The sheep always look alarmingly small after they are sheared. (No, the shearing is not painful for them at all. It’s like you or I getting a haircut. In fact, sheep can be harmed by NOT being sheared regularly. So ignore that anti-wool campaign that PETA put out recently – it’s lies.) In fact, the sheep look so very different, the dog barks at them when they come out of the barn after their yearly spa time. She thinks they are foreign animals. Every. Single. Year. Not only do they look half their previous size, they are also so very clean! It’s amazing how the fleeces are soiled only on the outer parts, but retain pristine cleanliness down on the skin side.
So, once the fleece is off and the sheep are friskily playing with each other all over the pasture, how do we turn that pile of woolly loveliness into something useful? The first step is to wash it. A lot. There are several safe options, but you need to be careful what soap is used because you want to keep some lanolin in the wool. I prefer to use Dawn dish soap – it washes away dirt without damaging natural oils, which is why it’s often used for wildlife rescue. I personally squirt on Dawn and add lots of warm water, then let the wool soak. Rinse and repeat. Keep rinsing until the water washes fairly clear.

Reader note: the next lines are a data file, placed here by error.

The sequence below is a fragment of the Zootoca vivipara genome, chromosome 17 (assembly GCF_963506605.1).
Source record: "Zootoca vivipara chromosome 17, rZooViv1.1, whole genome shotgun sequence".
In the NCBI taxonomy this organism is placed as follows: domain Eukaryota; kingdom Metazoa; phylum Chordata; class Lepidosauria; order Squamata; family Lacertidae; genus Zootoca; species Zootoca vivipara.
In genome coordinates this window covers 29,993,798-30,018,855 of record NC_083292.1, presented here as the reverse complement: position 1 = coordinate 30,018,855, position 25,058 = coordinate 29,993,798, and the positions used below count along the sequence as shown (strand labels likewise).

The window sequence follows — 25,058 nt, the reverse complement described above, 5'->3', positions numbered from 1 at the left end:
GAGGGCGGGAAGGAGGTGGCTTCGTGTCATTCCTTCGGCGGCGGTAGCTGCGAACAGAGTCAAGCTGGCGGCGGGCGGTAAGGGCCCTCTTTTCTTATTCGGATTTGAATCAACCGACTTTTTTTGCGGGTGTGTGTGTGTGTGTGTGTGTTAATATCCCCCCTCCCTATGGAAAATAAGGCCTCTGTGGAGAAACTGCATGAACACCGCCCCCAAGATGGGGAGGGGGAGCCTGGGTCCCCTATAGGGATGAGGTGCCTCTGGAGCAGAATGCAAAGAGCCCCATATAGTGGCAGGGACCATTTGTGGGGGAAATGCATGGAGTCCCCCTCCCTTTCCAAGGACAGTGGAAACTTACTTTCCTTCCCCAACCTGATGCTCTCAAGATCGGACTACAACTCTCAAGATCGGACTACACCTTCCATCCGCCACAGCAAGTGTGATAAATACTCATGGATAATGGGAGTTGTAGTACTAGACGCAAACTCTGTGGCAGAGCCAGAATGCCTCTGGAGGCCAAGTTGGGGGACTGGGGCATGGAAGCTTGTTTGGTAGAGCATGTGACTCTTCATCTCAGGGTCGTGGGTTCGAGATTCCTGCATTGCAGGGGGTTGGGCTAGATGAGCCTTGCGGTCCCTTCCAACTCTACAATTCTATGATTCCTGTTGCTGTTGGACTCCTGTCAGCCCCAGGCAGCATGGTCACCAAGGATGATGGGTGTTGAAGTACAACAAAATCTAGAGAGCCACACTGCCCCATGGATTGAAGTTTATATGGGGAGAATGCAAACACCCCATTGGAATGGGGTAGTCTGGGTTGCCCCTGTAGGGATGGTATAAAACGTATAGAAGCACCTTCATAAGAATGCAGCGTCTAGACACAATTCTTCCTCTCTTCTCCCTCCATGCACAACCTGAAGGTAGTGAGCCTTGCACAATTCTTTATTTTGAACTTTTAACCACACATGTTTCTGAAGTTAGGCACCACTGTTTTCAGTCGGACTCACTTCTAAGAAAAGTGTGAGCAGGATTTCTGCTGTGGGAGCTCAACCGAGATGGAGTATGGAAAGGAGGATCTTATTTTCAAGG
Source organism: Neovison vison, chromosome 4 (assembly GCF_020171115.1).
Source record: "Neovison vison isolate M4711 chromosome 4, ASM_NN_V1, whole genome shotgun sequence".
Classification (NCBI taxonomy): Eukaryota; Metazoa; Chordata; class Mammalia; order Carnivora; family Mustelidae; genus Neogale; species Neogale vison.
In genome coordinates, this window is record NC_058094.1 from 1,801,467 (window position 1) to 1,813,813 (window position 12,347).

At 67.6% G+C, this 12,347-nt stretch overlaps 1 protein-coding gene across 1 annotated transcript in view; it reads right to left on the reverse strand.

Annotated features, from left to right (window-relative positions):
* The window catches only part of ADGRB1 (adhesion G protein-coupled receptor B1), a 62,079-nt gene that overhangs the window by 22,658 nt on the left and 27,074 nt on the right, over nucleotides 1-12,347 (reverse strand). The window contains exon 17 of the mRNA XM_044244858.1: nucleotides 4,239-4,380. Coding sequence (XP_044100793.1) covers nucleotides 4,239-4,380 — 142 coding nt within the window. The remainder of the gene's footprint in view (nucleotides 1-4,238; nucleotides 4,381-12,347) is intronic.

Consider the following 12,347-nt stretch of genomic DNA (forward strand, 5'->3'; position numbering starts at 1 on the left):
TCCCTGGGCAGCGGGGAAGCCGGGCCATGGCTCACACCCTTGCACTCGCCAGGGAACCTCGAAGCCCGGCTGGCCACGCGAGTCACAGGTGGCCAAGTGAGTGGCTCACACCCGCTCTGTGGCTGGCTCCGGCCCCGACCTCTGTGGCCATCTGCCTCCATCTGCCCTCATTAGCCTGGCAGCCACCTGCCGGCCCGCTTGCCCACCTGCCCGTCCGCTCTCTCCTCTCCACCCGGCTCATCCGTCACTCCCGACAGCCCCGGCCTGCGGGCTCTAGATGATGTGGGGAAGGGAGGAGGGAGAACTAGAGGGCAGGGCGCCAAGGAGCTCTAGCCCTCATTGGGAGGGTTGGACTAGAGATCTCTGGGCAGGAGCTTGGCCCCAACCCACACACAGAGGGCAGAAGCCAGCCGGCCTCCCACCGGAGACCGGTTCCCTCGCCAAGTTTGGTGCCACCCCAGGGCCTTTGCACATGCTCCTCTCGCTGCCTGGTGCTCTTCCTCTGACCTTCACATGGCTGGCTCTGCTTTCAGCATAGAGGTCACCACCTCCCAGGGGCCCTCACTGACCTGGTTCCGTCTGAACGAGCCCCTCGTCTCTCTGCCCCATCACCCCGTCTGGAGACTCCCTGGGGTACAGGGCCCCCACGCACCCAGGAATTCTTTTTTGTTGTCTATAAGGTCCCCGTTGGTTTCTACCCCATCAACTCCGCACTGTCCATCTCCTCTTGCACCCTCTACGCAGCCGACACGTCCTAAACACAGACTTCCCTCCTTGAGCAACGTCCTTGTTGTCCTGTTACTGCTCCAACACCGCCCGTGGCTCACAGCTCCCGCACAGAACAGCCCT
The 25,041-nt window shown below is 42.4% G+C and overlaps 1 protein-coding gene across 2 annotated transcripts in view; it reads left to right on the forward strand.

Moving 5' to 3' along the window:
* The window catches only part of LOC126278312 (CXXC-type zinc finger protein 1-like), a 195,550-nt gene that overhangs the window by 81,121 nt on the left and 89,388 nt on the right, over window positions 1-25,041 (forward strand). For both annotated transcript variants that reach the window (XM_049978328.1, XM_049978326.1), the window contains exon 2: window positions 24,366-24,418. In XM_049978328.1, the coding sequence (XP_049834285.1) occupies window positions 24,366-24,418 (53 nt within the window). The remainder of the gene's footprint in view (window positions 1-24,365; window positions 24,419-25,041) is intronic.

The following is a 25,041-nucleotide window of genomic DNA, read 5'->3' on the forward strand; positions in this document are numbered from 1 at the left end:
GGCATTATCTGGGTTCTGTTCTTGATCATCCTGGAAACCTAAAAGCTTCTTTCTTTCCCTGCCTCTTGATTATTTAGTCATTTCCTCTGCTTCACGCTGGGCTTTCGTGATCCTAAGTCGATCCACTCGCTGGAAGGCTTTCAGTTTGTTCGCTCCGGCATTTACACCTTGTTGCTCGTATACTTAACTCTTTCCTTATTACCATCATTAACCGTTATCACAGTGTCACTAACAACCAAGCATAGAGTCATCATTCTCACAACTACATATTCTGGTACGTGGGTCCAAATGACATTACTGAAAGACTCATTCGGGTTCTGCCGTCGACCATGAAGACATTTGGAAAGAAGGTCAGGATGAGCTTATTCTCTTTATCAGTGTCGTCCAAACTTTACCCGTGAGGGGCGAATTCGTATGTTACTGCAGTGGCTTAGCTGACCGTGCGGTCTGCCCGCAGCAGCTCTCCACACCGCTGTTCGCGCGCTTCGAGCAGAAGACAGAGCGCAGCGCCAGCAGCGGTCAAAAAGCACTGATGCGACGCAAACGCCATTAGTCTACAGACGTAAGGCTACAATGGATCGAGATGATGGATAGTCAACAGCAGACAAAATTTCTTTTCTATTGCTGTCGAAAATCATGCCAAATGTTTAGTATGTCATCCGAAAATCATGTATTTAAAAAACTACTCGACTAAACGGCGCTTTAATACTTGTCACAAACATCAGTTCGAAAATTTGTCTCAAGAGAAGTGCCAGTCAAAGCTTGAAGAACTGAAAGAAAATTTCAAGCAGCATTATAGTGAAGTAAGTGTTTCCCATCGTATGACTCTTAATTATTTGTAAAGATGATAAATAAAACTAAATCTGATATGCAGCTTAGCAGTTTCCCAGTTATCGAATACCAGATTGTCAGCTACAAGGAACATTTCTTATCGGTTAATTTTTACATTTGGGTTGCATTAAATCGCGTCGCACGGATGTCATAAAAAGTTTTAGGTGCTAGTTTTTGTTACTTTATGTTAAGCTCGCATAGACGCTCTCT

After the washed wool dries, bits of VM, or vegetable matter, need to be removed through a process called picking. VM is primarily hay, straw, or bedding bits. After picking, the wool can be dyed, if desired. Dyeing at this point gives lots of subtle color variety in the finished yarn. Dyed or undyed, the wool is ready to card or comb – a process which aligns the fibers all in the same direction. After carding, the wool is referred to as “roving” and it is ready to spin!